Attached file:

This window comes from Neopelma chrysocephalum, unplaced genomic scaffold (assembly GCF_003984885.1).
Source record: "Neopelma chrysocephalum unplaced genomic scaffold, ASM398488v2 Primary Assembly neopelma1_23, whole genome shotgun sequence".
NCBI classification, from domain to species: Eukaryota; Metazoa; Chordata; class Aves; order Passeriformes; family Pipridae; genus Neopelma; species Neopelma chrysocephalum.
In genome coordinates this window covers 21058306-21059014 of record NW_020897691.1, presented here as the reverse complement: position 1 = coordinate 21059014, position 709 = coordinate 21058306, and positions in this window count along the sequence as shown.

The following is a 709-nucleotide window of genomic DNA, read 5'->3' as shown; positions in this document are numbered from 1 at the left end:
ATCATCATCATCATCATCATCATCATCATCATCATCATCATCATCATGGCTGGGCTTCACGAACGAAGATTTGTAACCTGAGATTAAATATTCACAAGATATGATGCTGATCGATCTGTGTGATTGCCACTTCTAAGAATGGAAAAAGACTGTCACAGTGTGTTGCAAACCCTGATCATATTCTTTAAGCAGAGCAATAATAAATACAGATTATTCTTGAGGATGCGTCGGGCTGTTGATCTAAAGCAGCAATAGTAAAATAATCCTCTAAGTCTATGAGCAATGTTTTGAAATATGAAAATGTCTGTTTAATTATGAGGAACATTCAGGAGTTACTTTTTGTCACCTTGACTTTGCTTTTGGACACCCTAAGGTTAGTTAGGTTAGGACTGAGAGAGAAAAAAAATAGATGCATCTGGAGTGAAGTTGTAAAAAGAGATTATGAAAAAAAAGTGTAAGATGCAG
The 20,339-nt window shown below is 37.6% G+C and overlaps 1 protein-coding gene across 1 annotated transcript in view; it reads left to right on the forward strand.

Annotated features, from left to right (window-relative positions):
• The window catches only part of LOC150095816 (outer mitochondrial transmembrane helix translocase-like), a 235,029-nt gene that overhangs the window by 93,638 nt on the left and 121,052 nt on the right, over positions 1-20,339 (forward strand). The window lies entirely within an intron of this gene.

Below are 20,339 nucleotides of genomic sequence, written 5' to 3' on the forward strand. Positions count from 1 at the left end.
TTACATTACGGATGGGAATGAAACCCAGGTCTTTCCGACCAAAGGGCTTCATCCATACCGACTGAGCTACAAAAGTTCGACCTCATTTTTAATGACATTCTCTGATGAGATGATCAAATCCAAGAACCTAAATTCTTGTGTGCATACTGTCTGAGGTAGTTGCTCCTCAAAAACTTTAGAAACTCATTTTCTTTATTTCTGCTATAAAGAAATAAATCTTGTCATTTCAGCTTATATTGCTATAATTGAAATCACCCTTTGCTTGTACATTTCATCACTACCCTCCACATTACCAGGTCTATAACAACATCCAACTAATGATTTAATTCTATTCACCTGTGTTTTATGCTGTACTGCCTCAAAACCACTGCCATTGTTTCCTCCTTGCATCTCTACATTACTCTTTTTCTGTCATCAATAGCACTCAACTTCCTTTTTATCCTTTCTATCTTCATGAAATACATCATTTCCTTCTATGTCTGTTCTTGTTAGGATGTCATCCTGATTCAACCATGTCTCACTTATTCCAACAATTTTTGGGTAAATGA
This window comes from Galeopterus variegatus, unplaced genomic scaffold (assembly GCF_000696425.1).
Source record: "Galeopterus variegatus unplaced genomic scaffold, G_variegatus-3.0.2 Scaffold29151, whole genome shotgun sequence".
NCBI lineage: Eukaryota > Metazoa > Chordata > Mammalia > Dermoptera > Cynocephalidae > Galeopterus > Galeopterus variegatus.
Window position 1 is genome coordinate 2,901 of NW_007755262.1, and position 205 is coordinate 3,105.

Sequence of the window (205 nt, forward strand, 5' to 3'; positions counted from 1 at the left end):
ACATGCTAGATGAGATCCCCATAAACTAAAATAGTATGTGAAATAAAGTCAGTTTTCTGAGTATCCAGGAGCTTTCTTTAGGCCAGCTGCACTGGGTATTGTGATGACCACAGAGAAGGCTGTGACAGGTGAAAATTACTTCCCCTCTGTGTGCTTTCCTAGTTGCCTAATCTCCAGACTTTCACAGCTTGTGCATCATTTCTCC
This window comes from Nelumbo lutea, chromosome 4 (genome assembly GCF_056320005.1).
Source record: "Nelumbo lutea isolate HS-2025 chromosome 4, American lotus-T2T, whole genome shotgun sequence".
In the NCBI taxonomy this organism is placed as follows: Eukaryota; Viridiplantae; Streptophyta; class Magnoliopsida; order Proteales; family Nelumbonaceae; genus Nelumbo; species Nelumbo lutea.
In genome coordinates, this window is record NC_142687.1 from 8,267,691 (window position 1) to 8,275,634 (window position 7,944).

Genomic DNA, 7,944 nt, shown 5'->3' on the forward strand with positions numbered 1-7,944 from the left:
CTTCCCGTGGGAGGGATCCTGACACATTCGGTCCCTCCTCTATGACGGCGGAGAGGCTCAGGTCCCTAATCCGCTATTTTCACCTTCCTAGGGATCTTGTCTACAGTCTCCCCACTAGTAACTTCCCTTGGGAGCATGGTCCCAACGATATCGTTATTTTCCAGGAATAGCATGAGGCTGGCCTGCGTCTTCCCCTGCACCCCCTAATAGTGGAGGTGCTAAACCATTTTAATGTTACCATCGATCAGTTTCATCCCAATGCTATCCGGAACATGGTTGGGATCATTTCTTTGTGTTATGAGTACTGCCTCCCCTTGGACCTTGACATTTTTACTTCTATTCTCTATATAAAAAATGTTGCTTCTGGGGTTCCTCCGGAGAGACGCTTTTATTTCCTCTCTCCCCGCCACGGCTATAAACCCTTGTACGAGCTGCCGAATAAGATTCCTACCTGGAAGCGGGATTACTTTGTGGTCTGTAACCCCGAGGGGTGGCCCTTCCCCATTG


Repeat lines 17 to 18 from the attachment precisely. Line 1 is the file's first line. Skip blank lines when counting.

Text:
ACATGCTAGATGAGATCCCCATAAACTAAAATAGTATGTGAAATAAAGTCAGTTTTCTGAGTATCCAGGAGCTTTCTTTAGGCCAGCTGCACTGGGTATTGTGATGACCACAGAGAAGGCTGTGACAGGTGAAAATTACTTCCCCTCTGTGTGCTTTCCTAGTTGCCTAATCTCCAGACTTTCACAGCTTGTGCATCATTTCTCC
This window comes from Nelumbo lutea, chromosome 4 (genome assembly GCF_056320005.1).